In addition to events like black hole and neutron star mergers, LIGO scientists search for weaker, continuous signals like those from spinning neutron stars, where the gravitational wave signal could be identified using a long stretch of data.

“As someone studying continuous waves, the improved sensitivity and the longer observing run means we can probe into our sources in a more interesting way,” said John Whelan, associate professor in the School of Mathematical Sciences and principal investigator of RIT’s group in the LIGO Scientific Collaboration. Whelan develops and implements methods to search for gravitational waves and currently leads an effort targeting Scorpius X-1, one of the most promising sources of continuous gravitational waves. “Scorpius X-1 is the first source of x-rays discovered outside the solar system. It is the brightest continuous source of x-rays besides the sun, and it’s a binary system of a neutron star and another less massive star.”

The observing run is expected to last roughly one year, and researchers at RIT expect to begin publishing new findings based on the observations later this year and will have more once the run is complete.

Professor Manuela Campanelli, director of the CCRG, said: “We are very excited about the science that will come out of the new observation run, especially within the context of multi-messenger astronomy. LIGO is an important tool to help reveal the hidden side of the universe and I am proud of the faculty, students and postdoctoral researchers that are a part of the LIGO Scientific Collaboration.”

More Information about the LIGO-Virgo collaborations:

LIGO is funded by NSF and operated by Caltech and MIT, which conceived of LIGO and led the Initial and Advanced LIGO projects. Financial support for the Advanced LIGO project was led by the NSF with Germany (Max Planck Society), the U.K. (Science and Technology Facilities Council) and Australia (Australian Research Council-OzGrav) making significant commitments and contributions to the project. Nearly 1,300 scientists from around the world participate in the effort through the LIGO Scientific Collaboration, which includes the GEO Collaboration. A list of additional partners is available at https://my.ligo.org/census.php.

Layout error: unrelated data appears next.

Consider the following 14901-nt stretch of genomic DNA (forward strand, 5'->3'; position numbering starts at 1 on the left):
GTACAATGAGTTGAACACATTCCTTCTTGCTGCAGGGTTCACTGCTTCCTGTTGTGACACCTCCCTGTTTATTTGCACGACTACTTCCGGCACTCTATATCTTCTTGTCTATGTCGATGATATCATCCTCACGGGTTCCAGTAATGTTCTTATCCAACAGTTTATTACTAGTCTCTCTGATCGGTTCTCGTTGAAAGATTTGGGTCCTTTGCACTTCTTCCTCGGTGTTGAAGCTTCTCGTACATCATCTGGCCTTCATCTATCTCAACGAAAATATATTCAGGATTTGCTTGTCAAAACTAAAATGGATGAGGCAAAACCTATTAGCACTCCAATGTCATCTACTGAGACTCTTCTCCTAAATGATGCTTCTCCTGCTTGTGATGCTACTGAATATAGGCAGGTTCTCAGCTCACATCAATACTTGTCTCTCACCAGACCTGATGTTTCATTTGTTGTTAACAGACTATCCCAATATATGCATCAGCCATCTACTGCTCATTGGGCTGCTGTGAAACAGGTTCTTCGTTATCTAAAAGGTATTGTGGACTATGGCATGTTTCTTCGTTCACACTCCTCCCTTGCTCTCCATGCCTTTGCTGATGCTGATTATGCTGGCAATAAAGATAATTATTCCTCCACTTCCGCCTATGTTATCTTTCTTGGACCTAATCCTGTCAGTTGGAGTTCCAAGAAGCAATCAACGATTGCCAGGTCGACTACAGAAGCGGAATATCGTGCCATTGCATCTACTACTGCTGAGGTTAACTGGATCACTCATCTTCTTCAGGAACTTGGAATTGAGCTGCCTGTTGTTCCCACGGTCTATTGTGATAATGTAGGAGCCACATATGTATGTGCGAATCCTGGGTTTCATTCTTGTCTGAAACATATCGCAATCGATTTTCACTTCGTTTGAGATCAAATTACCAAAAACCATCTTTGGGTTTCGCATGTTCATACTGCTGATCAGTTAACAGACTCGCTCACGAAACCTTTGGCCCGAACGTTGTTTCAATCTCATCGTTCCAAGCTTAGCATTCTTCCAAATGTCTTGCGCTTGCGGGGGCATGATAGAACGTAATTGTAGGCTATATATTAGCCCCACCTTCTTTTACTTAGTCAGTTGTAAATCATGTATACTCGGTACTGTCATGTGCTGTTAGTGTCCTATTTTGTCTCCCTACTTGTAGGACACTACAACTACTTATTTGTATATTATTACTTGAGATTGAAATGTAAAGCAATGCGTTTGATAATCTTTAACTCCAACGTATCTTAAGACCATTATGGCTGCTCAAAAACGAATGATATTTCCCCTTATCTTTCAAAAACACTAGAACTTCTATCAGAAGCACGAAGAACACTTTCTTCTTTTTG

The Virgo Collaboration is currently composed of approximately 350 scientists, engineers, and technicians from about 70 institutes from Belgium, France, Germany, Hungary, Italy, the Netherlands, Poland, and Spain. The European Gravitational Observatory (EGO) hosts the Virgo detector near Pisa in Italy, and is funded by Centre National de la Recherche Scientifique (CNRS) in France, the Istituto Nazionale di Fisica Nucleare (INFN) in Italy, and Nikhef in the Netherlands. A list of the Virgo Collaboration members can be found at http://public.virgo-gw.eu/the-virgo-collaboration/. More information is available on the Virgo website at http://www.virgo-gw.eu.